Echoes of the Garden

Noble Interest

Raphanus Sativus

I was five. My great-grandparents passed away and in the Fall of that year my family moved from the small suburban apartment that we lived in to the small farm that they had left behind. They were both avid gardeners and left us a wonderland of beautifully unfussy landscaping and a great variety of unusual and beautiful flowers and shrubs which meant absolutely nothing to me at the time.

The following spring, in the course of exploring my new home, I found a box without a bottom in the middle of a large patch of last year's weeds. The box was full of new, green plants growing in it. As I stood next to it, wondering who had put it there and why, my eye began to see the red globes at the base of each plant. My brain suddenly recognized the plants as radishes, just like the ones I had eaten in my salad for lunch.

I pulled one, smelled it. Tasted it. Yep. They were radishes. But how had they gotten there? I pulled another one and took it in to my Mom and asked her. As she explained to me about cold frames and how some plants will re-seed themselves even without a gardener, I felt my brain explode with amazement and wanting to know more. That fascination has never gone away. And I plant radishes every year whether I eat them or not, just to let them know that I'm still grateful for what they gave me that day.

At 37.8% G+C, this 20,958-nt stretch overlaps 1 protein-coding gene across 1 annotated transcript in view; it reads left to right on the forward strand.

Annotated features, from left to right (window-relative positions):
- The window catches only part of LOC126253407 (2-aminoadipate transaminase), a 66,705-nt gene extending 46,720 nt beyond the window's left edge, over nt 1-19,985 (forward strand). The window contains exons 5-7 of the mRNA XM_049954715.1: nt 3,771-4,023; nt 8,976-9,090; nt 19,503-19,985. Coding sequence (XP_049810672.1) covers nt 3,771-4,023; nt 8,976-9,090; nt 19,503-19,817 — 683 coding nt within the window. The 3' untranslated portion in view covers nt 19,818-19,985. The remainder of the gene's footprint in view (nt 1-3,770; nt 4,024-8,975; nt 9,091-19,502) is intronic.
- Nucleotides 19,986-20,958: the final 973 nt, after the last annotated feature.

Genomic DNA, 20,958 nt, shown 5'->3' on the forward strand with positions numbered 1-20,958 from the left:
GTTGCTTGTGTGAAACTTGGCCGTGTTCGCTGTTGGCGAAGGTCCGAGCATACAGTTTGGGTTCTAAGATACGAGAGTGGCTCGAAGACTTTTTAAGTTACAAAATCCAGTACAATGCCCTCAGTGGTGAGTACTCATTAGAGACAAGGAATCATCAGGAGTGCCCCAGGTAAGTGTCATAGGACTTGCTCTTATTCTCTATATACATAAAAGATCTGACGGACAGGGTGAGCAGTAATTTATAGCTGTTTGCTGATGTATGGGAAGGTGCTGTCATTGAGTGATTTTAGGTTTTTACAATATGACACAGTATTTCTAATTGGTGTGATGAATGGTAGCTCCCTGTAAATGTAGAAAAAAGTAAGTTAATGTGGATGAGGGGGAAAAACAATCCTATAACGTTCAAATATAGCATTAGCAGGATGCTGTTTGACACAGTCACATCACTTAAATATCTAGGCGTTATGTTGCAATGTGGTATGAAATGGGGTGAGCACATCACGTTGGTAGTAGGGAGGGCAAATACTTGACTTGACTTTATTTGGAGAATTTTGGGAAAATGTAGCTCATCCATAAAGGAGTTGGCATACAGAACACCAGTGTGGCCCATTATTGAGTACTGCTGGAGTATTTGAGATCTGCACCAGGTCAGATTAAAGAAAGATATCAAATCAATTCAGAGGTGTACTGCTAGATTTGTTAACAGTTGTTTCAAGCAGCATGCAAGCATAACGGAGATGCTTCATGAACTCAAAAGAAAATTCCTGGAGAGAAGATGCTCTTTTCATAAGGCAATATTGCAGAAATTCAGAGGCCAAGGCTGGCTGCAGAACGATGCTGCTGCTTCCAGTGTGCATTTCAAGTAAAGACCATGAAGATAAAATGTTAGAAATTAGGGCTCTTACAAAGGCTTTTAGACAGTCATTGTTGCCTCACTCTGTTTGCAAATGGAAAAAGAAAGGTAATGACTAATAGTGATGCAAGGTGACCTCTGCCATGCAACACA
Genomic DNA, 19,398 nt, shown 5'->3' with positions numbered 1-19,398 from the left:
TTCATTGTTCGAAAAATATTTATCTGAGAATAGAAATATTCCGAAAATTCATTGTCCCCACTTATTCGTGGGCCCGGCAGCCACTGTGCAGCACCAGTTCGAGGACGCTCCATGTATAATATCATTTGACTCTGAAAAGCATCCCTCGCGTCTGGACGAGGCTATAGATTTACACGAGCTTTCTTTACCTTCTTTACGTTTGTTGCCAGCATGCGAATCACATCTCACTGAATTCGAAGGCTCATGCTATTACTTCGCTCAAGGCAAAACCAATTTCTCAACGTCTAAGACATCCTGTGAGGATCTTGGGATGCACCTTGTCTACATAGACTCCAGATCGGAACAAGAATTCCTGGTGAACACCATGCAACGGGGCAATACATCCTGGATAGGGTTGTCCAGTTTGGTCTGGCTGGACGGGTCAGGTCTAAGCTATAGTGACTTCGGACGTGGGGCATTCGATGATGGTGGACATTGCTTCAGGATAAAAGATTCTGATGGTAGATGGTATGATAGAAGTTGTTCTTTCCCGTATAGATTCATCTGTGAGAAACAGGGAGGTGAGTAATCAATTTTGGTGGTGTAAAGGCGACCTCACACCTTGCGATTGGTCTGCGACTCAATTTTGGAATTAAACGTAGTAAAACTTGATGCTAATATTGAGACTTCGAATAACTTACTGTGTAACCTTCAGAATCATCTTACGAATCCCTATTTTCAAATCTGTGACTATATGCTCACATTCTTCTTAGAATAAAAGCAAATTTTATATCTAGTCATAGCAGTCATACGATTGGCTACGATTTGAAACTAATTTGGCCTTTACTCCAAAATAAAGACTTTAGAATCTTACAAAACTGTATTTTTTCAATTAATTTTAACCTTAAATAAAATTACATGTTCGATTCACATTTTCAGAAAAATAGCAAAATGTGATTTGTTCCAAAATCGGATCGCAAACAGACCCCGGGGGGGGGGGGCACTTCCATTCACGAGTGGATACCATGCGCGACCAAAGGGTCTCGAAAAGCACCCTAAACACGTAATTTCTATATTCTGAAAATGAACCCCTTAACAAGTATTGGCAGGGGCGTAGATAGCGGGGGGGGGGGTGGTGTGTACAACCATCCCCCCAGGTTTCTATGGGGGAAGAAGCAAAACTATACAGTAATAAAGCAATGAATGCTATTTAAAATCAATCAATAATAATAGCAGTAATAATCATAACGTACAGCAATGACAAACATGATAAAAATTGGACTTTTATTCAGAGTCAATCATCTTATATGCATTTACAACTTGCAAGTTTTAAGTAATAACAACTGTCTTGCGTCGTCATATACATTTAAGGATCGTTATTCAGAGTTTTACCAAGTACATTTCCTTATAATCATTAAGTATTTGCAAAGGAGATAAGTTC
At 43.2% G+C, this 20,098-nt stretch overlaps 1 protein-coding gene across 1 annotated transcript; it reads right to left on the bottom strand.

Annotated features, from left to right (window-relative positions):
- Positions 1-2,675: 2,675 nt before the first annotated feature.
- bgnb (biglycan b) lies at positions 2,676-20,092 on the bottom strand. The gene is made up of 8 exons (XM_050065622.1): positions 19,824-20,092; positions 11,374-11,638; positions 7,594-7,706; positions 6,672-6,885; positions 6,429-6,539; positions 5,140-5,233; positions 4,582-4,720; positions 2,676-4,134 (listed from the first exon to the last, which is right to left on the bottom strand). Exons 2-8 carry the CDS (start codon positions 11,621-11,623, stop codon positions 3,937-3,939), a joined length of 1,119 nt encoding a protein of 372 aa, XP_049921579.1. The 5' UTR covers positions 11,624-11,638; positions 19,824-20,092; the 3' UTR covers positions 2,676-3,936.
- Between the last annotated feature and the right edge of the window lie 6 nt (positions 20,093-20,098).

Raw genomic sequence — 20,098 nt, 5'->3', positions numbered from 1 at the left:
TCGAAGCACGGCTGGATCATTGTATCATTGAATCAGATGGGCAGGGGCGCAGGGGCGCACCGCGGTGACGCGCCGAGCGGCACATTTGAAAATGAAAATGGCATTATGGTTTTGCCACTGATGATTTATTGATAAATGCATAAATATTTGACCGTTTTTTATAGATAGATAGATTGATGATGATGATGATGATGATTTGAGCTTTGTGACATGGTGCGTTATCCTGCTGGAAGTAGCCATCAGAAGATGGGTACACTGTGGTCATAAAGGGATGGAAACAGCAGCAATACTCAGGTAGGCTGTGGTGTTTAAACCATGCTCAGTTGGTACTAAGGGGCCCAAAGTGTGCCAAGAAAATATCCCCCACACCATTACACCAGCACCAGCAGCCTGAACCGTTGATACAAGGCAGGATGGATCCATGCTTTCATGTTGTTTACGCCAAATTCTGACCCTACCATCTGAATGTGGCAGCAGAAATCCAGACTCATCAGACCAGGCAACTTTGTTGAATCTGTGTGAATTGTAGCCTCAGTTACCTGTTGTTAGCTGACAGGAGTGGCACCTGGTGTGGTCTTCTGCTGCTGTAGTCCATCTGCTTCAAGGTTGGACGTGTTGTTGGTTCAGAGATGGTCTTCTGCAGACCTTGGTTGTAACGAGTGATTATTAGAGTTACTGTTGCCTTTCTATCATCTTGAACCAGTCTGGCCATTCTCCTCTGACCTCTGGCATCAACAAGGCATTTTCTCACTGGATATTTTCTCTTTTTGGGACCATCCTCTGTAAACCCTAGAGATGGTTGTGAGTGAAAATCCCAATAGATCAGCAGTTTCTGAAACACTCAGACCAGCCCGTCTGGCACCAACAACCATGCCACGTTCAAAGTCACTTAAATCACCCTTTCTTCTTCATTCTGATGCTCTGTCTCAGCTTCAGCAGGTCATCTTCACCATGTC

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About Me

About Me

My interest in plants started young. While most of my friends were playing with Barbie or dreaming of horses, I was out in the fields of our farm creating imaginary villages and caching collected seeds, roots and herbs against winter need. When I discovered the library and field guides, I realized that I had found my passion- the interaction between plants and people. While my caching habits have switched to saving more useful plants, some things don’t change. I still …
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